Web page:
On Gaming with an Audience « Gaming Culture

I like it when people watch.

Hello everyone! Don’t you love it when bloggers use a provocative sentence to start an essay? I know I do!

That statement is quite true though, at least when I apply it to video games. I find that some of the most fun I have had with games has come from those times when I have had an audience watching my adventures. I am not talking specifically about multiplayer games either. Although that voyeurism is certainly a component of a multiplayer experience, the spectators in those venues are not ideal. They are too pre-occupied with their own gaming experiences—like trying to kill me.

When I say I like it when people watch, I am referring to when I am playing a game in my living room or my man cave (it’s more like a corner, but I digress), and a friend or passerby watches me play. It is stunning to me that I can think back on those experiences when I was playing a game, and suddenly my play style completely changed once I knew someone else was invested in my in-game actions.

I would say that the biggest change in my “gamer demeanor” when someone is watching me play a game is that I become far less utilitarian in my actions. For instance, I no longer try to advance through levels methodically, because I no longer see efficiency as a primary objective in the game. What is the new primary objective?

Showmanship.

Because I have an audience, I feel a deep, internal compulsion to impress whoever is watching me play. I am no longer engaged in a singular experience devoted to advancing the plot, attaining high scores and maximizing my player abilities and skills; I have become an entertainer.

This propensity might appear unusual to some gamers, but at least I can say I have been consistent in my passion for showing off. This is to say, my desire to entertain while I play games is not a new phenomenon. Back in 2007, I was at my friend’s house checking out his new PS3 and one of the hottest games of the season: The Elder Scrolls IV: Oblivion. Oblivion is an open-world RPG that allows players to freely explore and interact with a vibrant fantasy world. This means that players generally roam the world, searching for missions, weapons, artifacts and money. My friend played for a couple of hours, as I watched, learning about the gameplay mechanics. He was playing a high level conjurer/warrior hybrid who advanced through levels methodically. He dispatched enemies efficiently, with little flourish, and searched every box, sack and container for potential loot.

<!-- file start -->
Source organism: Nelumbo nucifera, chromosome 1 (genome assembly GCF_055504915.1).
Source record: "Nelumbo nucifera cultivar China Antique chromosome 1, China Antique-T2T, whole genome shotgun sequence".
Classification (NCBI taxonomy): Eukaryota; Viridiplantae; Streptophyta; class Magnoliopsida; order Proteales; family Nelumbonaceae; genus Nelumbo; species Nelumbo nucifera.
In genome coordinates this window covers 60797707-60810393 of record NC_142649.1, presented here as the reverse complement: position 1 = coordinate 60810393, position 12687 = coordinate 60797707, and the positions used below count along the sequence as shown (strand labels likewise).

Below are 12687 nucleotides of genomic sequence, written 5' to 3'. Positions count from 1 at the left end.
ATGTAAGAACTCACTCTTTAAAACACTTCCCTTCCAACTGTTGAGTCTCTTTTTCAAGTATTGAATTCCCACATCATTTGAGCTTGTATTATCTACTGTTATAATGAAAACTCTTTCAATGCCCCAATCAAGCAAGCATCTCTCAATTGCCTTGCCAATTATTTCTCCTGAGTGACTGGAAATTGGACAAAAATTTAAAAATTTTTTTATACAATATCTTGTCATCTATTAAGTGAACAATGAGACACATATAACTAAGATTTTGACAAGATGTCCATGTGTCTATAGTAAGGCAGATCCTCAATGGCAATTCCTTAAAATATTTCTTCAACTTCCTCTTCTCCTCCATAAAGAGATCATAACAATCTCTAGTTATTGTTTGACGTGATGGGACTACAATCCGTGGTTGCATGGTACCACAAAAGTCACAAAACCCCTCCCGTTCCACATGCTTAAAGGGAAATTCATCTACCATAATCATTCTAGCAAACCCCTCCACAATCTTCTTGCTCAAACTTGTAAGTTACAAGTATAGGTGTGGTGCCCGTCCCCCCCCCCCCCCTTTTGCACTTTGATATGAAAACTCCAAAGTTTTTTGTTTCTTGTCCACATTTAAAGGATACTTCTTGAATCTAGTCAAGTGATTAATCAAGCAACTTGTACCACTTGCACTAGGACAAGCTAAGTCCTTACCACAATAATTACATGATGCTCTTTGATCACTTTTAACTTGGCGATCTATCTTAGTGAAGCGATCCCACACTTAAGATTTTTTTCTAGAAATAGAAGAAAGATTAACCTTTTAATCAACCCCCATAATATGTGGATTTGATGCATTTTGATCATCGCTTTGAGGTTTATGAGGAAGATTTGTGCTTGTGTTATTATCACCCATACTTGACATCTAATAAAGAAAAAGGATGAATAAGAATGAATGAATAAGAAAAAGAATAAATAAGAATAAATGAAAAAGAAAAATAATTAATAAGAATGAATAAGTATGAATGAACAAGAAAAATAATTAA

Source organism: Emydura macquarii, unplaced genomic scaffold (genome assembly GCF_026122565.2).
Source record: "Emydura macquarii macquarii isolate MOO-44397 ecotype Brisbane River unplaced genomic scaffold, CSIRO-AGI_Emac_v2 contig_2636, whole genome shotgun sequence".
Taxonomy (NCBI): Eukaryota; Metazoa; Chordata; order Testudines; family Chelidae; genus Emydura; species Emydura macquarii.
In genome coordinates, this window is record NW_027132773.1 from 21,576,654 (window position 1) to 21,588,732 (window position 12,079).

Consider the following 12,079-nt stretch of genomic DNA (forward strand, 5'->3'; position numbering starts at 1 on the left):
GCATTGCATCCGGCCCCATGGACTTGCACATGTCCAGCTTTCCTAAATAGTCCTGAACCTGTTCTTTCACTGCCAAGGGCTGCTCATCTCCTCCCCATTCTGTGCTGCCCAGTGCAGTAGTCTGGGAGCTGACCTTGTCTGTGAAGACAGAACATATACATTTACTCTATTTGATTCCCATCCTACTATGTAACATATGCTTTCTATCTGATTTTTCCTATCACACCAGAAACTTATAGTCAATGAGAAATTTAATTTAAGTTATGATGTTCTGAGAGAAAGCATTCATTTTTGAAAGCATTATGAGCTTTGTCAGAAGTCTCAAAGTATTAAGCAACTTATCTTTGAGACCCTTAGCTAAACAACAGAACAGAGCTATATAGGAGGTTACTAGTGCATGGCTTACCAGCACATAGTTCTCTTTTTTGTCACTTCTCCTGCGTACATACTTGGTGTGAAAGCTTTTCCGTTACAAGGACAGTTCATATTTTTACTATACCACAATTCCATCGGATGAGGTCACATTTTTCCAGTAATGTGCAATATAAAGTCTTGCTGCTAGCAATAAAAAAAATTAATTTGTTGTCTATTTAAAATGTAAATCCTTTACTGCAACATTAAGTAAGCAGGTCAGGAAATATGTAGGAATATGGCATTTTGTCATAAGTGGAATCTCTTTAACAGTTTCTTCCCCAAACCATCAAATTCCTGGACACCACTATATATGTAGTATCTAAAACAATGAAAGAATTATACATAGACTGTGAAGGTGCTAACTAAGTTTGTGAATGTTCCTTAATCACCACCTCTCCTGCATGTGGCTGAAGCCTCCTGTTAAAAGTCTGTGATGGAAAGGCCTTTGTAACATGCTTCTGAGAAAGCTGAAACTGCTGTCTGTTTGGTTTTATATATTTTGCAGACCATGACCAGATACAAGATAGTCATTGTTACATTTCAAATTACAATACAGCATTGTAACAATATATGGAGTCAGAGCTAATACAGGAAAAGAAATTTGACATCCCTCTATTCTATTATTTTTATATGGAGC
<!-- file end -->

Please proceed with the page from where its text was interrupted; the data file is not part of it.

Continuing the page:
An ideal player.

Then he handed me the controller.

I should say that when he handed me the controller, I honestly thought I would play the game like a normal person. I thought I would “do it right.”

Something strange happened to me once I entered the world of Oblivion. I felt my friend’s eyes taking note of every action I took, judging me. Maybe it was the fear of doing something wrong. Maybe it was the fact that it was two hours into the game and nothing truly mind-blowing had happened. Maybe I just wanted to start trouble. Here’s the basic exchange that happened when I took the controller:

Me: “Hey, are there vampires in this game?”

Friend: “Yeah, you can turn into a vampire actually.”

“Really?”

“Yeah, but the sun will damage you.”

“How do I become a vampire?”

“You don’t want to do that—”

“I know, but do the vampires bite you or something?”

“No, they fight you and you can catch a disease. Like, there’s this cave southeast of Skingrad.”

(I travel southeast of Skingrad)

Friend: “What are you doing?”

Me: “Show me what you are talking about.”

“No, it’s a pain. Becoming a vampire ruins the game.”

“Whatever, I’ll load a previous save and it’ll be like this never happened.”

“It’s stupid.”

“Which cave?”

“That one, over there.”

(I enter the cave and fight some vampires. At one point during the fight, I get an on-screen prompt that I have contracted a disease that would eventually lead to vampirism)

Friend: “There, you have the disease. You’ll be a vampire soon.”

Me: “When?”

“Like, 72 hours?”

“Hmmm. I’ll go to Skingrad in the meantime.”

“I thought you said you would load a previous save once you—”

“I know, but I want to go to Skingrad first.”

“Why?”

“You’ll see.”

(I go to Skingrad and find the castle.)

Friend: “What are you doing?”

Me: “You think the Skingrad royalty has jewels?”

“They might, I guess.”

“Great! How much do you think they are worth?”

“Don’t even think about it; the guards will kill you.”

“No they won’t.”

“Yes—yes, they will.”

“I’ll be fast!”

(Before he can continue to protest, I advance into the castle, and to his horror, break into the royal quarters.)

Friend: “I don’t know what you’re planning, but this won’t end well.”